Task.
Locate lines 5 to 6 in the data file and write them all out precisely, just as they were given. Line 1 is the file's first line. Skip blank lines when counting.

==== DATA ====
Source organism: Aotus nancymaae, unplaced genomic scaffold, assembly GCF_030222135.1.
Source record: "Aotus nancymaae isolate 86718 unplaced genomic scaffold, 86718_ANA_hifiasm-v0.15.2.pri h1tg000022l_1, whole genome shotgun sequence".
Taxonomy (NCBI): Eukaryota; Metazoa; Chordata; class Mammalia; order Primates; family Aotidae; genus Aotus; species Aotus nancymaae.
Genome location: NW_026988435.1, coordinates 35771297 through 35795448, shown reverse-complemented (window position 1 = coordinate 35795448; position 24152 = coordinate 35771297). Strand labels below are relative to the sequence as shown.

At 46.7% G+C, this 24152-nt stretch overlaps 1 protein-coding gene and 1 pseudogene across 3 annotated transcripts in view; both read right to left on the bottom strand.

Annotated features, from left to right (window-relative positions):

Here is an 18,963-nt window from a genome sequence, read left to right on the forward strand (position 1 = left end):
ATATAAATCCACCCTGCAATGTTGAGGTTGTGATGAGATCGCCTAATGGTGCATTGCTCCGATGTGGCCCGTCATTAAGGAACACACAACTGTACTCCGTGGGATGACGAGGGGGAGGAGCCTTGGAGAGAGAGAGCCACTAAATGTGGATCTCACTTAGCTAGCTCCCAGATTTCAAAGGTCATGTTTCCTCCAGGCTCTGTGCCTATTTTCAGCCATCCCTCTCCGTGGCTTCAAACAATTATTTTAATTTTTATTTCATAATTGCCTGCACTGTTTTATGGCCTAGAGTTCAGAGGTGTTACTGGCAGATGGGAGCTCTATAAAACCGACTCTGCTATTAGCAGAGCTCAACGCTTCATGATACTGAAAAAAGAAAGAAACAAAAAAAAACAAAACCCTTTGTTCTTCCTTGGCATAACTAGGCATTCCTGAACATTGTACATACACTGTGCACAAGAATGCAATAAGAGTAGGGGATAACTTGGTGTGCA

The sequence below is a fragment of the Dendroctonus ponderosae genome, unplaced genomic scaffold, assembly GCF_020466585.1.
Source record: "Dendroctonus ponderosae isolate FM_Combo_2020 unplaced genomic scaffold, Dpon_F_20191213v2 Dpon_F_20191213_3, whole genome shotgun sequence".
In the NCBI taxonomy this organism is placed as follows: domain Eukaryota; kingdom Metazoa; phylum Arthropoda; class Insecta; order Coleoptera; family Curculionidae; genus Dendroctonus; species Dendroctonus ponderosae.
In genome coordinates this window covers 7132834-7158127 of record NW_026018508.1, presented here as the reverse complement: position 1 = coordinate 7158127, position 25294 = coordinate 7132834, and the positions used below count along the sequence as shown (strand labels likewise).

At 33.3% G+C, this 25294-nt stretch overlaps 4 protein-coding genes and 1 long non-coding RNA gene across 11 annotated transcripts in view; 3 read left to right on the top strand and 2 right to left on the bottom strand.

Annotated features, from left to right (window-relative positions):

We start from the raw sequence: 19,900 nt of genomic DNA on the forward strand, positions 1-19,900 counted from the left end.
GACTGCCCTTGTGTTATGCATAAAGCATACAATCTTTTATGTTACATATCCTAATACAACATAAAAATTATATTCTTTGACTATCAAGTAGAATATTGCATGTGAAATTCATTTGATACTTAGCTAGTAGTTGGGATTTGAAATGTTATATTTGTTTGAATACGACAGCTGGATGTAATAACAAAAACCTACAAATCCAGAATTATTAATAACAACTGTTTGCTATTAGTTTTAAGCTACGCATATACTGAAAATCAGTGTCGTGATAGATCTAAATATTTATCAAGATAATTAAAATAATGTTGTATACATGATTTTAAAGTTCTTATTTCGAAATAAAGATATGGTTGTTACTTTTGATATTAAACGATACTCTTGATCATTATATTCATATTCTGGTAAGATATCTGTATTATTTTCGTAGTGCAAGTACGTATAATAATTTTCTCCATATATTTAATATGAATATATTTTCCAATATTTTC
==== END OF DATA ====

At 46.7% G+C, this 24152-nt stretch overlaps 1 protein-coding gene and 1 pseudogene across 3 annotated transcripts in view; both read right to left on the bottom strand.

Annotated features, from left to right (window-relative positions):